When we first read about Deep Shot, we were admittedly dumbfounded, but equally impressed. The "technology" allows you to "capture" the current state of a website on your desktop and transfer it to a mobile device -- taking a picture of a Google Map on your desktop with your smartphone camera will open the site in the same state on your phone, for example. Sounds like a pretty neat magic trick, huh? Well, it's not. In order to use Deep Shot, you need to install an app on your mobile, computer, and any other device you plan to use it with -- thus making it even less practical than Chrome to Phone.

It currently works with Google Maps and Yelp, but could theoretically be used with any site that uses URIs, or those lengthy URLs that contain search details, such as the origin and destination addresses you sent to Google Maps. You could also "transfer" a site in its "current state" by emailing the URI, or by using an app to seamlessly share it over WiFi or Bluetooth with a "send to mobile" button -- which is likely what Deep Shot is doing here anyway, just with an extra step thrown into the mix. Care to visit a land where you can swim with the Loch Ness Monster and ride a pink unicorn? Head past the break for Deep Shot's coming out video, which curiously makes no mention of the required desktop software.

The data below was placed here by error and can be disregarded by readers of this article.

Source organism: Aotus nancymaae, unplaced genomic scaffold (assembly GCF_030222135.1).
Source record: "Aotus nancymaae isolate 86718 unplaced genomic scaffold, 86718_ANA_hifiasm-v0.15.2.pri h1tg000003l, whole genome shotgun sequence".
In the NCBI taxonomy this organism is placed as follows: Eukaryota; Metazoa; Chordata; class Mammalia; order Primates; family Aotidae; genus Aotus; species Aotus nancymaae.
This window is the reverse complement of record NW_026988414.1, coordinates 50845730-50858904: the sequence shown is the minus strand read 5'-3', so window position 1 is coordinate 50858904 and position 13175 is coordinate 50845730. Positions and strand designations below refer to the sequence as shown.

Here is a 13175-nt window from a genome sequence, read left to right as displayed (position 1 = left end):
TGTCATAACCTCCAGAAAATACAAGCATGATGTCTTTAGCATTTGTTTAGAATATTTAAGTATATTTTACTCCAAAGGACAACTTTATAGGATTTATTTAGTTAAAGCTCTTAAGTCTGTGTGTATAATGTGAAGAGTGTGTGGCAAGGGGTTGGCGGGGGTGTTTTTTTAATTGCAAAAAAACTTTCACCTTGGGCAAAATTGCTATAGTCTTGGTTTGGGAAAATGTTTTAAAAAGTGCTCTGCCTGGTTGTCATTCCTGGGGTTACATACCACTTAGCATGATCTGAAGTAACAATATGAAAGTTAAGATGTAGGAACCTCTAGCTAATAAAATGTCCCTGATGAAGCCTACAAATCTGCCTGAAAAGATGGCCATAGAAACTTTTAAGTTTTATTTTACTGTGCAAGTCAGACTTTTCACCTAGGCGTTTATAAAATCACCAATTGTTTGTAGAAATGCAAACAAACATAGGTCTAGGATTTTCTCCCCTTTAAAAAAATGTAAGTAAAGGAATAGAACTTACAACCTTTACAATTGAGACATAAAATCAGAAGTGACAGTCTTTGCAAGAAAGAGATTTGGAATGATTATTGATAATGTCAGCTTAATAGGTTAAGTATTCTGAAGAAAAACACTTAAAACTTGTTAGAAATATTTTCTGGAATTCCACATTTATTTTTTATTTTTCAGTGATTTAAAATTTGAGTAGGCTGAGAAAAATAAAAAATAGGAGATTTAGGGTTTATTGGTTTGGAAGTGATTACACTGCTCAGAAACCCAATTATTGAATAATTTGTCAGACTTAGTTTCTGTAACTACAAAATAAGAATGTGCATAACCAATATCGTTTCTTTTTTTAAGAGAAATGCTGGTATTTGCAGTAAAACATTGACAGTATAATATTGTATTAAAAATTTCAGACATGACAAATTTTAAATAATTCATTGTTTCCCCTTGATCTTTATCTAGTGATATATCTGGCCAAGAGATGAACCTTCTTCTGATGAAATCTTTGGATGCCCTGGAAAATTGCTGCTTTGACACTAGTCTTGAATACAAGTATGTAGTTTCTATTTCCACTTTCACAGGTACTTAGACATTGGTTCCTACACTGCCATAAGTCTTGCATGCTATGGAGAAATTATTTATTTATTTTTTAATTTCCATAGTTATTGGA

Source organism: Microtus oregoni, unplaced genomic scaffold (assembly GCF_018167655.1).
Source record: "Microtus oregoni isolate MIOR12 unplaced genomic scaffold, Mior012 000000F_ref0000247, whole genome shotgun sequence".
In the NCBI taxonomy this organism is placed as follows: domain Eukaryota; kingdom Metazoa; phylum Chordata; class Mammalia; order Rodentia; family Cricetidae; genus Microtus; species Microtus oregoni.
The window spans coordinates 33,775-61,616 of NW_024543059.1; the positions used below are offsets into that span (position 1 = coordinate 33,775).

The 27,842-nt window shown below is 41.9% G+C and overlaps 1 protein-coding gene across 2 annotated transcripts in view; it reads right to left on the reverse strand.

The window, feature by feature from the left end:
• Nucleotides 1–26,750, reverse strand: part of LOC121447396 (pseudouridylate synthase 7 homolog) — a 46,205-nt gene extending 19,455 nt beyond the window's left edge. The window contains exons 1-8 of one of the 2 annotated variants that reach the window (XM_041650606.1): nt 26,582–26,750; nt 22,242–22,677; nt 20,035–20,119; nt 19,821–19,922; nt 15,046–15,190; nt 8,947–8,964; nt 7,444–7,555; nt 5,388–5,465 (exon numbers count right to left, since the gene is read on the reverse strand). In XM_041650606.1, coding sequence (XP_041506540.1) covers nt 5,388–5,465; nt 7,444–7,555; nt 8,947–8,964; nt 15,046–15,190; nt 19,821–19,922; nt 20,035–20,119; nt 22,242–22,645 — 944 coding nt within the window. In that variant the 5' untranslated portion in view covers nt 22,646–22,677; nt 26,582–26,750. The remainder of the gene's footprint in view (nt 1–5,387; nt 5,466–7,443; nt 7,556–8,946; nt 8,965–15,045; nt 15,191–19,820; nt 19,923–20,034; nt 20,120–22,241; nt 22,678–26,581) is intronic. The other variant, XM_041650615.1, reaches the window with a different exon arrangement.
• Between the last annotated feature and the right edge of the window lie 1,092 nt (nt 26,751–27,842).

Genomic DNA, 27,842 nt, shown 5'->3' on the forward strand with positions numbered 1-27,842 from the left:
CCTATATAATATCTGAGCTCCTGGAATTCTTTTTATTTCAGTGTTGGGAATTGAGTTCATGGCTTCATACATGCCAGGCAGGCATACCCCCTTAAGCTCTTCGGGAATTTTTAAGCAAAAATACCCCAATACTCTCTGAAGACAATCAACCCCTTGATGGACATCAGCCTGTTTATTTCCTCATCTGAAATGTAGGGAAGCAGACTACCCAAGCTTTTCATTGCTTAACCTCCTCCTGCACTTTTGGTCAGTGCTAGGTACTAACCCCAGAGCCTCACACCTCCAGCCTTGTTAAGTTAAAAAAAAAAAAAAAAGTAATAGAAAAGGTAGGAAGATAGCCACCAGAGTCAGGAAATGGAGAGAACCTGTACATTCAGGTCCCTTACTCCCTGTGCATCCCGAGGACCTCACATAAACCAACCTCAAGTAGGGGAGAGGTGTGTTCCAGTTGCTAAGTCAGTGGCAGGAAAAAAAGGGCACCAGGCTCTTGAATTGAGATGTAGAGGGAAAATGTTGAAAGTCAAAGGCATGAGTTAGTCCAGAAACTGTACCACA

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Deep Shot transfers open websites from desktop to mobile, sans wizardry